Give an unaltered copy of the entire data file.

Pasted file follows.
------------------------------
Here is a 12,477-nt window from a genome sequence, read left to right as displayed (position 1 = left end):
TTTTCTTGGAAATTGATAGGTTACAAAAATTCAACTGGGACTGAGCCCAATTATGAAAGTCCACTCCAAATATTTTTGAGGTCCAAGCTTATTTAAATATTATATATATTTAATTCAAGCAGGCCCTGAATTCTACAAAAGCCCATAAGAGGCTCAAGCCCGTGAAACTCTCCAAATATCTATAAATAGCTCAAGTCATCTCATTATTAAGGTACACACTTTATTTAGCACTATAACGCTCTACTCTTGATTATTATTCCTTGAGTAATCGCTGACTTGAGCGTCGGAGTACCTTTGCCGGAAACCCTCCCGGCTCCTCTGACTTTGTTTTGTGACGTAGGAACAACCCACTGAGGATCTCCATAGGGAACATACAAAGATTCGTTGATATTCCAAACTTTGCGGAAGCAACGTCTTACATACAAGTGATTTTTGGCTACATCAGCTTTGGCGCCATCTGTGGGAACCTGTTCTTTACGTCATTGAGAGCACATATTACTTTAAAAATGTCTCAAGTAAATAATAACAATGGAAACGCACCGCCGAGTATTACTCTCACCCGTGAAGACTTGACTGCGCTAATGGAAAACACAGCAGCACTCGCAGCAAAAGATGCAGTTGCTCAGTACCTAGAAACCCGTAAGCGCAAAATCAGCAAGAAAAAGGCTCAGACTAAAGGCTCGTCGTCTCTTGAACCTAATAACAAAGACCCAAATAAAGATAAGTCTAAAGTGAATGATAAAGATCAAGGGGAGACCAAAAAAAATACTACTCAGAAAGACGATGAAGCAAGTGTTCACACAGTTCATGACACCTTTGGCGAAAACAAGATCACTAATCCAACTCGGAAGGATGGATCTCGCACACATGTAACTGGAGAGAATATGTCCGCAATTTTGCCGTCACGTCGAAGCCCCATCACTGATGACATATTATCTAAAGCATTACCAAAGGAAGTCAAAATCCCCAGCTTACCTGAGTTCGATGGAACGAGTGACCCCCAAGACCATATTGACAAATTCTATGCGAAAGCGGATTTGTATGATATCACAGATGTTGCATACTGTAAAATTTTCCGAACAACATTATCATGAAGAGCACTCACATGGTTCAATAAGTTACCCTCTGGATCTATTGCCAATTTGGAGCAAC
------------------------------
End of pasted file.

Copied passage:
Here is a 12,477-nt window from a genome sequence, read left to right as displayed (position 1 = left end):
TTTTCTTGGAAATTGATAGGTTACAAAAATTCAACTGGGACTGAGCCCAATTATGAAAGTCCACTCCAAATATTTTTGAGGTCCAAGCTTATTTAAATATTATATATATTTAATTCAAGCAGGCCCTGAATTCTACAAAAGCCCATAAGAGGCTCAAGCCCGTGAAACTCTCCAAATATCTATAAATAGCTCAAGTCATCTCATTATTAAGGTACACACTTTATTTAGCACTATAACGCTCTACTCTTGATTATTATTCCTTGAGTAATCGCTGACTTGAGCGTCGGAGTACCTTTGCCGGAAACCCTCCCGGCTCCTCTGACTTTGTTTTGTGACGTAGGAACAACCCACTGAGGATCTCCATAGGGAACATACAAAGATTCGTTGATATTCCAAACTTTGCGGAAGCAACGTCTTACATACAAGTGATTTTTGGCTACATCAGCTTTGGCGCCATCTGTGGGAACCTGTTCTTTACGTCATTGAGAGCACATATTACTTTAAAAATGTCTCAAGTAAATAATAACAATGGAAACGCACCGCCGAGTATTACTCTCACCCGTGAAGACTTGACTGCGCTAATGGAAAACACAGCAGCACTCGCAGCAAAAGATGCAGTTGCTCAGTACCTAGAAACCCGTAAGCGCAAAATCAGCAAGAAAAAGGCTCAGACTAAAGGCTCGTCGTCTCTTGAACCTAATAACAAAGACCCAAATAAAGATAAGTCTAAAGTGAATGATAAAGATCAAGGGGAGACCAAAAAAAATACTACTCAGAAAGACGATGAAGCAAGTGTTCACACAGTTCATGACACCTTTGGCGAAAACAAGATCACTAATCCAACTCGGAAGGATGGATCTCGCACACATGTAACTGGAGAGAATATGTCCGCAATTTTGCCGTCACGTCGAAGCCCCATCACTGATGACATATTATCTAAAGCATTACCAAAGGAAGTCAAAATCCCCAGCTTACCTGAGTTCGATGGAACGAGTGACCCCCAAGACCATATTGACAAATTCTATGCGAAAGCGGATTTGTATGATATCACAGATGTTGCATACTGTAAAATTTTCCGAACAACATTATCATGAAGAGCACTCACATGGTTCAATAAGTTACCCTCTGGATCTATTGCCAATTTGGAGCAAC